Public chain projects Nervos and Cardano have jointly launched a research initiative to enhance the security of smart contracts by improving Unspent Transaction Outputs (UTXOs), one of the most common accounting methods first adopted by the Bitcoin network.
Nervos and IOHK, the development team behind Cardano, will co-author research papers on how to improve UTXO models, open source future developments, and explore the creation of a universal standard for the accounting method. They will form an alliance with other UTXO-based blockchains to help collaboration across research, development and education in the industry.
UTXO, which keeps track of a user’s unspent transactions across all their accounts and monitors every single transaction, is a more secure alternative to the account-based accounting method used by smart contract-based blockchains such as Ethereum, Nervos said in a statement shared with CoinDesk.
The account-based accounting method is more vulnerable to hacks, particularly for decentralized finance (DeFi) protocols, as it simply keeps track of the overall balance of a user’s account but doesn’t monitor the individual transactions within it.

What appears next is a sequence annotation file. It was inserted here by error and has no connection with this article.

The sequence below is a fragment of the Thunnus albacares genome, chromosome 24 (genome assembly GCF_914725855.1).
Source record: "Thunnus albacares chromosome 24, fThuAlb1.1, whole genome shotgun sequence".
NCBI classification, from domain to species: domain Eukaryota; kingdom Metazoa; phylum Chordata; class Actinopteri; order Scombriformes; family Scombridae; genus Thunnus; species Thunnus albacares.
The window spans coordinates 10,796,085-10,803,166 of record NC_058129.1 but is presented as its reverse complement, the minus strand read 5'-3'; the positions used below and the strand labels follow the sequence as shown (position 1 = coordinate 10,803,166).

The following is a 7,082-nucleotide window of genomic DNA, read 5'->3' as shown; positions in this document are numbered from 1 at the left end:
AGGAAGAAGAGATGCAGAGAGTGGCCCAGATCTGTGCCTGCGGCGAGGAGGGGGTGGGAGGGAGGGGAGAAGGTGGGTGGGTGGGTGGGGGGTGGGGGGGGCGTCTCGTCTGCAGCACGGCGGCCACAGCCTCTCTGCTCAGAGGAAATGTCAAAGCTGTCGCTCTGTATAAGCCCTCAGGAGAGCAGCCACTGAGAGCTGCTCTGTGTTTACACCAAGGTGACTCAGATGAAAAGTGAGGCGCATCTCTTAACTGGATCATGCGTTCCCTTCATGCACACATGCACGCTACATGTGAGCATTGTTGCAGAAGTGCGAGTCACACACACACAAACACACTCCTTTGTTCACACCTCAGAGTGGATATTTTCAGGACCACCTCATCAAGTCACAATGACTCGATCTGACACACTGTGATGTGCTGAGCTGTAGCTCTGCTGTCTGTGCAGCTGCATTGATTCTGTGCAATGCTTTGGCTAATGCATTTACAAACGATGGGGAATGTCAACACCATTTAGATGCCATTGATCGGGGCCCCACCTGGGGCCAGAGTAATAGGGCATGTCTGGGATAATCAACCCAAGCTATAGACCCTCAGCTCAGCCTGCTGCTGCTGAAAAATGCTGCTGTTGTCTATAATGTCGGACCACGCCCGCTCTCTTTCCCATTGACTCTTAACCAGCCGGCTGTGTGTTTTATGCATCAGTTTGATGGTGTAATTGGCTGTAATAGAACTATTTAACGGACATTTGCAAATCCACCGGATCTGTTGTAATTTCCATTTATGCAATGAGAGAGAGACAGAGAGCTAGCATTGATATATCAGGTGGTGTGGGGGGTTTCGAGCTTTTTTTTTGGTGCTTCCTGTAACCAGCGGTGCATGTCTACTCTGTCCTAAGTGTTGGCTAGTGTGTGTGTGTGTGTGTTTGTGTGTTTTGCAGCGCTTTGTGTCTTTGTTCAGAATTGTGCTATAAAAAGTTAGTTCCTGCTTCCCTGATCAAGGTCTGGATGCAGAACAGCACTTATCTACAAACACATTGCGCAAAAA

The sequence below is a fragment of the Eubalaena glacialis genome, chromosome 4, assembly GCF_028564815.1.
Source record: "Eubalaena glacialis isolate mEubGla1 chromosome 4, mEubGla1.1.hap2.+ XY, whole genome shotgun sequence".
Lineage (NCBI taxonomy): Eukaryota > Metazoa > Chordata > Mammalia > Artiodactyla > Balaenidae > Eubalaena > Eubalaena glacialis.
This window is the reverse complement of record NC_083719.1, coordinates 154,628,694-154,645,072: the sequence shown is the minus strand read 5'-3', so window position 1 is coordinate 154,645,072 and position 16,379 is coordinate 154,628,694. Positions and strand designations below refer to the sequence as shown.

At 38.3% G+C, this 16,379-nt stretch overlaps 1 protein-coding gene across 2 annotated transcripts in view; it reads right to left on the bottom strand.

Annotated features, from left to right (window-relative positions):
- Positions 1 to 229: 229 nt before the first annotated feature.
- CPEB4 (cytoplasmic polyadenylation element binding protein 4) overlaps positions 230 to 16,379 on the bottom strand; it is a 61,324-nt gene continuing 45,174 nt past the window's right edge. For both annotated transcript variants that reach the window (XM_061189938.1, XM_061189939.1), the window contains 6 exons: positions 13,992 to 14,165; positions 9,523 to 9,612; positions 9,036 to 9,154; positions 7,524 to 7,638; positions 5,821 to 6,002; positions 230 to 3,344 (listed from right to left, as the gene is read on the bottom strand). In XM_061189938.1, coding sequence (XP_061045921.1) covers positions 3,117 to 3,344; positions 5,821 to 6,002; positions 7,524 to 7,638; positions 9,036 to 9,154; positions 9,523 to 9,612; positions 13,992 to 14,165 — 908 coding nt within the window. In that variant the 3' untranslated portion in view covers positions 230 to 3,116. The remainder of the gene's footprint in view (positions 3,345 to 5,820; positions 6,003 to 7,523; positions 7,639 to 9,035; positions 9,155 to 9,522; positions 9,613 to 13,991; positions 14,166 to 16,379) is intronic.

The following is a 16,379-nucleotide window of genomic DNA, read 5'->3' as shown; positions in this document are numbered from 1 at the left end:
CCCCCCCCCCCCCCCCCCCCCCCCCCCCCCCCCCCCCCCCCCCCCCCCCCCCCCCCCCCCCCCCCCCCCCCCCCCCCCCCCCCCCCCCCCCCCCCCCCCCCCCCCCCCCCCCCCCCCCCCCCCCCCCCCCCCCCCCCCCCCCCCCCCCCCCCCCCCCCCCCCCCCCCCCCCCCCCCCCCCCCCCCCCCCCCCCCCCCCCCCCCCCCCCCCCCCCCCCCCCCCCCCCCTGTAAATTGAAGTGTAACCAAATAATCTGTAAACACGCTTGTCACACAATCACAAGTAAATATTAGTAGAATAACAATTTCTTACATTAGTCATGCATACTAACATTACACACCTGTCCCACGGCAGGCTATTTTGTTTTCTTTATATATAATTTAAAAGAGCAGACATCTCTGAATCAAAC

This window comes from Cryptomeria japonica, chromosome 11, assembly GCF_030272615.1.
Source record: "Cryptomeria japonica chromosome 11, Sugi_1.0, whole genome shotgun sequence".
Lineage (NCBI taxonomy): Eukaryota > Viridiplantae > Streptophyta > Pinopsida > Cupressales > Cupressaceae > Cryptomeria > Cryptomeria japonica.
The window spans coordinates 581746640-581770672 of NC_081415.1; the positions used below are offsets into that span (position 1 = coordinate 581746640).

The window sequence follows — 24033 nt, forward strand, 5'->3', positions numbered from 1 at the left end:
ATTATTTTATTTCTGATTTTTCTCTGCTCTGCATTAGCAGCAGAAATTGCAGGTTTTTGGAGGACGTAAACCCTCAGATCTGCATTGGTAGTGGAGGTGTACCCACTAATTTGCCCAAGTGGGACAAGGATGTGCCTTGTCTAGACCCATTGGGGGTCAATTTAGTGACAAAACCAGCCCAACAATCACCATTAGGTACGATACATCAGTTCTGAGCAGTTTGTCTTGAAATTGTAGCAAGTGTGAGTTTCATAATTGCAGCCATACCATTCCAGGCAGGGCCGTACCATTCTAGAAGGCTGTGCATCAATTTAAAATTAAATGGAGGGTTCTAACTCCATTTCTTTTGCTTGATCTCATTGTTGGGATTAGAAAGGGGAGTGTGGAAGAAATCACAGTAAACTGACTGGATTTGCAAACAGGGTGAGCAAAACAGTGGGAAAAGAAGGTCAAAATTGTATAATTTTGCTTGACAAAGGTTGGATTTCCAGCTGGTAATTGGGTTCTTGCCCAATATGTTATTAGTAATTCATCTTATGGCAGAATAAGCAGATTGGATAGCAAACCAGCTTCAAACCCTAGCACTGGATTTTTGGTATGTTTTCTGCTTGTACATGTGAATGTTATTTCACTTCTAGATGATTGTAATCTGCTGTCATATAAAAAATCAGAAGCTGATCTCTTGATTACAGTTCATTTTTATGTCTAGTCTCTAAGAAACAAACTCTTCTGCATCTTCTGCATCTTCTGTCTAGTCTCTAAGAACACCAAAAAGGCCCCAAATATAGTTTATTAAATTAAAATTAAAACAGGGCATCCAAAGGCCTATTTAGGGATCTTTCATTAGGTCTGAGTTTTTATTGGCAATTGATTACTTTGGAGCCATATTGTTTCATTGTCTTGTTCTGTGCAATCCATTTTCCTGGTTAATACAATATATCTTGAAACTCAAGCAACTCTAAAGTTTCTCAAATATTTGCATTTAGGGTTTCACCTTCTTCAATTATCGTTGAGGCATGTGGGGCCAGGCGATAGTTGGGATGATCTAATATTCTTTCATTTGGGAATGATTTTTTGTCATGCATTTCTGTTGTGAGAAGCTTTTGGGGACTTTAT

Nervos and IOHK have adopted modified versions for their respective blockchains. The two projects will share proprietary information to improve the accounting method.
“UTXOs are superior to account models in many ways and provide improved security, privacy, and scalability, all of which are critical for DeFi,” said Kevin Wang, co-founder at Nervos.
Many DeFi projects rely on unaudited smart contracts with vulnerabilities that bad actors can exploit, according to a report by crypto intelligence company CipherTrace.
Cardano launched a hard fork last week as part of the transition to its third major development phase, which will be focused on the blockchain’s smart contract functions, while Nervos unveiled its new token standard sUDT to compete with Ethereum’s ERC-20 standard.
Read more: https://www.coindesk.com/defi-hacks-nervos-cardano-join-force-to-improve-smart-contract-security